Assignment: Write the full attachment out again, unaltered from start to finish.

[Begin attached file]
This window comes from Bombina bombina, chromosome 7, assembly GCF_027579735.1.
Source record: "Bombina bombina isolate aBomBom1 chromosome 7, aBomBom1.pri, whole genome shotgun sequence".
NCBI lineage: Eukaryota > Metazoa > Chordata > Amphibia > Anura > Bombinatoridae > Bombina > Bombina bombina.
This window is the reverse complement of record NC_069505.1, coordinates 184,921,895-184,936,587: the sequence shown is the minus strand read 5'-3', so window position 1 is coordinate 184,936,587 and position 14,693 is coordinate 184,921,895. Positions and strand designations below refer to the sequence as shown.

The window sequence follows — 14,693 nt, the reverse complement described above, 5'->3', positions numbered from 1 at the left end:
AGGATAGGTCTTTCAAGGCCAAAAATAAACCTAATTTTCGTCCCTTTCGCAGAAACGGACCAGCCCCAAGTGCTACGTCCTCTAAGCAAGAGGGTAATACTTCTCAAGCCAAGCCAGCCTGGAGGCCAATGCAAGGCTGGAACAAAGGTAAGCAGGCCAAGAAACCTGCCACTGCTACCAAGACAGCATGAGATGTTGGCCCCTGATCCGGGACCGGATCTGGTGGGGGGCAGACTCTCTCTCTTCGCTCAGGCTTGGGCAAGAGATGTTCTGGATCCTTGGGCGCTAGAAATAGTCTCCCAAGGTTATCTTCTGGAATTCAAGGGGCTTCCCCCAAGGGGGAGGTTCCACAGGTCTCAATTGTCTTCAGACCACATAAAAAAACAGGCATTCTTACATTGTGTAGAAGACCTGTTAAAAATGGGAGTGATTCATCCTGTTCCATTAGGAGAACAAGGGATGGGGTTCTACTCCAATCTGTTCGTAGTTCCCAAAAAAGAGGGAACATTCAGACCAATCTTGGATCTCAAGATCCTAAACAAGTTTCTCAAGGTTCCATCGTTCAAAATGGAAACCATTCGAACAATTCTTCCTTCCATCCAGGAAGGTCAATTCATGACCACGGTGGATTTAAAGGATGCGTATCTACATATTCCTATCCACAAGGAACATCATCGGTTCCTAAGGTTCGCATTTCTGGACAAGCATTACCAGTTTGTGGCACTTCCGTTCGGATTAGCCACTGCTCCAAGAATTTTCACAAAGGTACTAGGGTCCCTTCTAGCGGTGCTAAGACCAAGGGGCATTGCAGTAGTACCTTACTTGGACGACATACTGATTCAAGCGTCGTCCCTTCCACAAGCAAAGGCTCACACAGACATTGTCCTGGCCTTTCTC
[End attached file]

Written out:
This window comes from Bombina bombina, chromosome 7, assembly GCF_027579735.1.
Source record: "Bombina bombina isolate aBomBom1 chromosome 7, aBomBom1.pri, whole genome shotgun sequence".
NCBI lineage: Eukaryota > Metazoa > Chordata > Amphibia > Anura > Bombinatoridae > Bombina > Bombina bombina.
This window is the reverse complement of record NC_069505.1, coordinates 184,921,895-184,936,587: the sequence shown is the minus strand read 5'-3', so window position 1 is coordinate 184,936,587 and position 14,693 is coordinate 184,921,895. Positions and strand designations below refer to the sequence as shown.

The window sequence follows — 14,693 nt, the reverse complement described above, 5'->3', positions numbered from 1 at the left end:
AGGATAGGTCTTTCAAGGCCAAAAATAAACCTAATTTTCGTCCCTTTCGCAGAAACGGACCAGCCCCAAGTGCTACGTCCTCTAAGCAAGAGGGTAATACTTCTCAAGCCAAGCCAGCCTGGAGGCCAATGCAAGGCTGGAACAAAGGTAAGCAGGCCAAGAAACCTGCCACTGCTACCAAGACAGCATGAGATGTTGGCCCCTGATCCGGGACCGGATCTGGTGGGGGGCAGACTCTCTCTCTTCGCTCAGGCTTGGGCAAGAGATGTTCTGGATCCTTGGGCGCTAGAAATAGTCTCCCAAGGTTATCTTCTGGAATTCAAGGGGCTTCCCCCAAGGGGGAGGTTCCACAGGTCTCAATTGTCTTCAGACCACATAAAAAAACAGGCATTCTTACATTGTGTAGAAGACCTGTTAAAAATGGGAGTGATTCATCCTGTTCCATTAGGAGAACAAGGGATGGGGTTCTACTCCAATCTGTTCGTAGTTCCCAAAAAAGAGGGAACATTCAGACCAATCTTGGATCTCAAGATCCTAAACAAGTTTCTCAAGGTTCCATCGTTCAAAATGGAAACCATTCGAACAATTCTTCCTTCCATCCAGGAAGGTCAATTCATGACCACGGTGGATTTAAAGGATGCGTATCTACATATTCCTATCCACAAGGAACATCATCGGTTCCTAAGGTTCGCATTTCTGGACAAGCATTACCAGTTTGTGGCACTTCCGTTCGGATTAGCCACTGCTCCAAGAATTTTCACAAAGGTACTAGGGTCCCTTCTAGCGGTGCTAAGACCAAGGGGCATTGCAGTAGTACCTTACTTGGACGACATACTGATTCAAGCGTCGTCCCTTCCACAAGCAAAGGCTCACACAGACATTGTCCTGGCCTTTCTC